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I use the watch command to see the contents of my directory changing as a script runs on it (via watch ls dir/)

It's a great tool, except that I can't seem to scroll down or up to see all of the contents once the number of entries fills the vertical length of the screen.

Is there a way to do this?

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up vote 19 down vote accepted

watch is great, but this is one of the things it can't do. You can use tail to show the latest entries:

watch "ls -rtx dir/ | tail -n $(($LINES - 2))"
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Can you explain why it is necessary to use $(($LINES - 2))" to get the latest entries? – bbaja42 Jun 24 '11 at 20:18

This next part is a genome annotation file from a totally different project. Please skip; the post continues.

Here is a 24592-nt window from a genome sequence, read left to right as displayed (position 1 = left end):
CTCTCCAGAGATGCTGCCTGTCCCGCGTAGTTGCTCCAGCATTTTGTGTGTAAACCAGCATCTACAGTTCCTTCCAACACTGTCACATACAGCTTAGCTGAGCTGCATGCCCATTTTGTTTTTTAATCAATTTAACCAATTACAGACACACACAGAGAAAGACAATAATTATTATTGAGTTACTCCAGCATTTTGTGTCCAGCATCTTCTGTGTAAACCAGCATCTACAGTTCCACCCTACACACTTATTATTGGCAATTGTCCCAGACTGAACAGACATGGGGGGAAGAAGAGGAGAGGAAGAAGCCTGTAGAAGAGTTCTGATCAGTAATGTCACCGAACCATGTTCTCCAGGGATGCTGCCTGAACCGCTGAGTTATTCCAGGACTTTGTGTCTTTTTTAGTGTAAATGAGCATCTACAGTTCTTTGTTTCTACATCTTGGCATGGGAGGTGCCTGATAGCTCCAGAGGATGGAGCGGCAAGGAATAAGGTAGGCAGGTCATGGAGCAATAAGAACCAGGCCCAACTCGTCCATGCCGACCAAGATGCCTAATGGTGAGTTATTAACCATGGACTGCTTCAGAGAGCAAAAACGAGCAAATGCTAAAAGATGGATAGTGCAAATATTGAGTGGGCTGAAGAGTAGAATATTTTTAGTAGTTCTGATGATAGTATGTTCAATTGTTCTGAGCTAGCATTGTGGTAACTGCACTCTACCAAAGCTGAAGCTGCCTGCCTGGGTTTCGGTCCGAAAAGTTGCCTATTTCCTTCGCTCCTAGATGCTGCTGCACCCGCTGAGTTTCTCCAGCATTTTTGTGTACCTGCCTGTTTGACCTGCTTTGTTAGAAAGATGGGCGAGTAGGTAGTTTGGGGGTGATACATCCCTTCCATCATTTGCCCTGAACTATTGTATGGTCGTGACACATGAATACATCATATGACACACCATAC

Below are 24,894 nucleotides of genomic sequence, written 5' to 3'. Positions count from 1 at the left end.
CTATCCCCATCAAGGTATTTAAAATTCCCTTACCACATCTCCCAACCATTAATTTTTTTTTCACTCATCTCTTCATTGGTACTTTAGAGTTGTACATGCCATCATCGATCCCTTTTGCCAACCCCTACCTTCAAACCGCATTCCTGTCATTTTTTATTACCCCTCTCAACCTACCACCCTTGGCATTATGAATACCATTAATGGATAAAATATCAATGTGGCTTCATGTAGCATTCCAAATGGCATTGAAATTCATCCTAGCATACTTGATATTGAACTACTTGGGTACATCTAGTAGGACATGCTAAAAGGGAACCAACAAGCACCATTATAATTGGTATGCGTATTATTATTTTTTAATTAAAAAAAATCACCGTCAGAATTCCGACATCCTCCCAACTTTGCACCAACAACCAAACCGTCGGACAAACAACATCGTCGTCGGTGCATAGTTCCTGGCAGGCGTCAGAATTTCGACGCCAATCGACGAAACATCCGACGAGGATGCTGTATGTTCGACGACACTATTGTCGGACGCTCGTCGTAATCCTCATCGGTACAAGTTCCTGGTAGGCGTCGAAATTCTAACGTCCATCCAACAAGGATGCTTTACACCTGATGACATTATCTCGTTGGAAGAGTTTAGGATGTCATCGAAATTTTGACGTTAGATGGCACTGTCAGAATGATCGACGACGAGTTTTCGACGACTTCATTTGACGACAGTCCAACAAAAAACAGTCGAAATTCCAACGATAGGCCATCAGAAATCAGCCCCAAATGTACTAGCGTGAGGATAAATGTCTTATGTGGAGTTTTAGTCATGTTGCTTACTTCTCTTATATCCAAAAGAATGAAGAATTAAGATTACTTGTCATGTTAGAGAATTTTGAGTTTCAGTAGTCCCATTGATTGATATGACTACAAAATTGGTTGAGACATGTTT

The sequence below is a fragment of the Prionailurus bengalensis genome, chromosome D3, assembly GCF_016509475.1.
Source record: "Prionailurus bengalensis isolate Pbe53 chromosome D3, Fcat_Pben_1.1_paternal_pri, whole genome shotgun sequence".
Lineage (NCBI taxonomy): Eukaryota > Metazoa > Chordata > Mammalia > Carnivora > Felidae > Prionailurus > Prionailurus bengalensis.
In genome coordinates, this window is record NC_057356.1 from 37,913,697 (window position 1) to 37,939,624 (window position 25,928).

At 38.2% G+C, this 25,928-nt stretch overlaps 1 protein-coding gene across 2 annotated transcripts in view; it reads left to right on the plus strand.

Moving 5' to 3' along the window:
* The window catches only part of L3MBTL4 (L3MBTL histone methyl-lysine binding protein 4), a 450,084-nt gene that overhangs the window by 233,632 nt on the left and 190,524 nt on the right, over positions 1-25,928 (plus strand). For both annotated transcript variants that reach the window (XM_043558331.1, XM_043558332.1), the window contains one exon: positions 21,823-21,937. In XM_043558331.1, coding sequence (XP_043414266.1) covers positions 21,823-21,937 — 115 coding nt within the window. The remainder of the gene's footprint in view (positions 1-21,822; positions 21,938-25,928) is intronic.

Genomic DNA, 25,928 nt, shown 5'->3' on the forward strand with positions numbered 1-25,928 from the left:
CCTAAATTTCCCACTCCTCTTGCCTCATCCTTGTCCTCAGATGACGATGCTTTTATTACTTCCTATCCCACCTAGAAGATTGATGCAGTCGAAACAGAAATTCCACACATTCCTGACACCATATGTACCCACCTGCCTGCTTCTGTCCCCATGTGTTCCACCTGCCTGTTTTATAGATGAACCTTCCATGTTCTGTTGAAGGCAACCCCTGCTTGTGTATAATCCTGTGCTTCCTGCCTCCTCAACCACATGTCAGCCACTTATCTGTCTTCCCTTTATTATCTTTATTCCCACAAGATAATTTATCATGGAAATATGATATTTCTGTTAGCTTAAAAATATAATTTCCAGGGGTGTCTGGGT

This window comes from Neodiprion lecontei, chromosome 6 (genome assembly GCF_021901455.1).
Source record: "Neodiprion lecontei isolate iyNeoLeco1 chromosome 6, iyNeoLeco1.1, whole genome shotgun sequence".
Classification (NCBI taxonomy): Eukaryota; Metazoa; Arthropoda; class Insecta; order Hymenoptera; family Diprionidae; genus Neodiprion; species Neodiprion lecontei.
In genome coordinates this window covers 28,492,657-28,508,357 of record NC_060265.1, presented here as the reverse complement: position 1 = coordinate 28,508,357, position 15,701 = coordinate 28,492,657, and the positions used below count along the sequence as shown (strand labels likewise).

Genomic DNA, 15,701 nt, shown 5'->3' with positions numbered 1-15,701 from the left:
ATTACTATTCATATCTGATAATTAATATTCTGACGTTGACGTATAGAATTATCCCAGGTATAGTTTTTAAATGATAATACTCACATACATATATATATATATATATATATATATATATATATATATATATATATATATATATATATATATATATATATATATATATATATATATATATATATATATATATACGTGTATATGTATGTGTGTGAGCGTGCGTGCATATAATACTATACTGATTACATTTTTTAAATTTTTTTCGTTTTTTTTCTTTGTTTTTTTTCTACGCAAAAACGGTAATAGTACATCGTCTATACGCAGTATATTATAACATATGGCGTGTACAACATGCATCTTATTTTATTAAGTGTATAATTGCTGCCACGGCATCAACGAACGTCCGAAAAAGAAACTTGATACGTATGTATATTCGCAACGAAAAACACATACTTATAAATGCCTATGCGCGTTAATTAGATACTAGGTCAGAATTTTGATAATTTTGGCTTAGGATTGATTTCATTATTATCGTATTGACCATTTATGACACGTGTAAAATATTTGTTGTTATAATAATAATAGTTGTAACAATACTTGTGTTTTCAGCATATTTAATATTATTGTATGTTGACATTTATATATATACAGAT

@bbaja42: It fills the screen, leaving a couple of lines for the output of watch itself. $LINES is an automatic variable that Bash and other shells use to contain the number of lines that the screen can display. You could tail any number you want. – Dennis Williamson Jun 25 '11 at 6:00
Can I use the command as is to pipe the output of multiple programs (chained using &&) to tail? – T0xicCode Feb 5 '13 at 20:56
@xav0989: You would need to wrap your chain in curly braces or it will only tail the last command: { command1 && command2 && command3; } | tail - don't forget the spaces (after the opening and before closing brace) and semicolon after the last command. Remember, the whole chain will be executed each time watch reruns it. – Dennis Williamson Feb 5 '13 at 22:50
@DennisWilliamson Awesome thanks – T0xicCode Feb 6 '13 at 17:55

I've created a small program that does exactly what you want in python. Find it here, it's called pwatch.

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